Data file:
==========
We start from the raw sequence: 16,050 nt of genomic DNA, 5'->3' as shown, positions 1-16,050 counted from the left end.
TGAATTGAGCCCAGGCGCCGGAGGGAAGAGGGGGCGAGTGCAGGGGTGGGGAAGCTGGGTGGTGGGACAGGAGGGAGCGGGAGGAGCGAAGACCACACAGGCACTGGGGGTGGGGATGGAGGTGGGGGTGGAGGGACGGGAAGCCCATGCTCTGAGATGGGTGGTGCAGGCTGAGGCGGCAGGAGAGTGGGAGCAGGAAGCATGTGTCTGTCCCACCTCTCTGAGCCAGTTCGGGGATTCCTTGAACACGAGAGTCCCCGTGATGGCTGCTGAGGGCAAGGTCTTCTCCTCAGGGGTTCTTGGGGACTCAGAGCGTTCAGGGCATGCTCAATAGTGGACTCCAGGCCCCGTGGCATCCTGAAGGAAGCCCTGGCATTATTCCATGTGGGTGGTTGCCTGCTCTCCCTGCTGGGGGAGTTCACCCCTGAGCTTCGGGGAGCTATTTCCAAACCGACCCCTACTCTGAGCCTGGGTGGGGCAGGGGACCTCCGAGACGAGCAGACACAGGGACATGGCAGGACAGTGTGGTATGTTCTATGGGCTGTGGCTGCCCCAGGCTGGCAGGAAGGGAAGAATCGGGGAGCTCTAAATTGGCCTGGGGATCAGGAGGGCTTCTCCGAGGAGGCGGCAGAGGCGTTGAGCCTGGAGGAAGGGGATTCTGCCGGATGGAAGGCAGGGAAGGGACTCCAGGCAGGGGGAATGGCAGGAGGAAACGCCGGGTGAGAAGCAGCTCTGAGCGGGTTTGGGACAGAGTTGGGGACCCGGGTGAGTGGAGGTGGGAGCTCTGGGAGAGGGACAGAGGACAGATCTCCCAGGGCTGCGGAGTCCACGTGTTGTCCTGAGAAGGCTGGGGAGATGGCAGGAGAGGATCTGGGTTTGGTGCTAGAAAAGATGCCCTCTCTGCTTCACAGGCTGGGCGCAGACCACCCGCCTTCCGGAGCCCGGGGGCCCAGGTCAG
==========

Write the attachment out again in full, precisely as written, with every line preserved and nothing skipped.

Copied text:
We start from the raw sequence: 16,050 nt of genomic DNA, 5'->3' as shown, positions 1-16,050 counted from the left end.
TGAATTGAGCCCAGGCGCCGGAGGGAAGAGGGGGCGAGTGCAGGGGTGGGGAAGCTGGGTGGTGGGACAGGAGGGAGCGGGAGGAGCGAAGACCACACAGGCACTGGGGGTGGGGATGGAGGTGGGGGTGGAGGGACGGGAAGCCCATGCTCTGAGATGGGTGGTGCAGGCTGAGGCGGCAGGAGAGTGGGAGCAGGAAGCATGTGTCTGTCCCACCTCTCTGAGCCAGTTCGGGGATTCCTTGAACACGAGAGTCCCCGTGATGGCTGCTGAGGGCAAGGTCTTCTCCTCAGGGGTTCTTGGGGACTCAGAGCGTTCAGGGCATGCTCAATAGTGGACTCCAGGCCCCGTGGCATCCTGAAGGAAGCCCTGGCATTATTCCATGTGGGTGGTTGCCTGCTCTCCCTGCTGGGGGAGTTCACCCCTGAGCTTCGGGGAGCTATTTCCAAACCGACCCCTACTCTGAGCCTGGGTGGGGCAGGGGACCTCCGAGACGAGCAGACACAGGGACATGGCAGGACAGTGTGGTATGTTCTATGGGCTGTGGCTGCCCCAGGCTGGCAGGAAGGGAAGAATCGGGGAGCTCTAAATTGGCCTGGGGATCAGGAGGGCTTCTCCGAGGAGGCGGCAGAGGCGTTGAGCCTGGAGGAAGGGGATTCTGCCGGATGGAAGGCAGGGAAGGGACTCCAGGCAGGGGGAATGGCAGGAGGAAACGCCGGGTGAGAAGCAGCTCTGAGCGGGTTTGGGACAGAGTTGGGGACCCGGGTGAGTGGAGGTGGGAGCTCTGGGAGAGGGACAGAGGACAGATCTCCCAGGGCTGCGGAGTCCACGTGTTGTCCTGAGAAGGCTGGGGAGATGGCAGGAGAGGATCTGGGTTTGGTGCTAGAAAAGATGCCCTCTCTGCTTCACAGGCTGGGCGCAGACCACCCGCCTTCCGGAGCCCGGGGGCCCAGGTCAG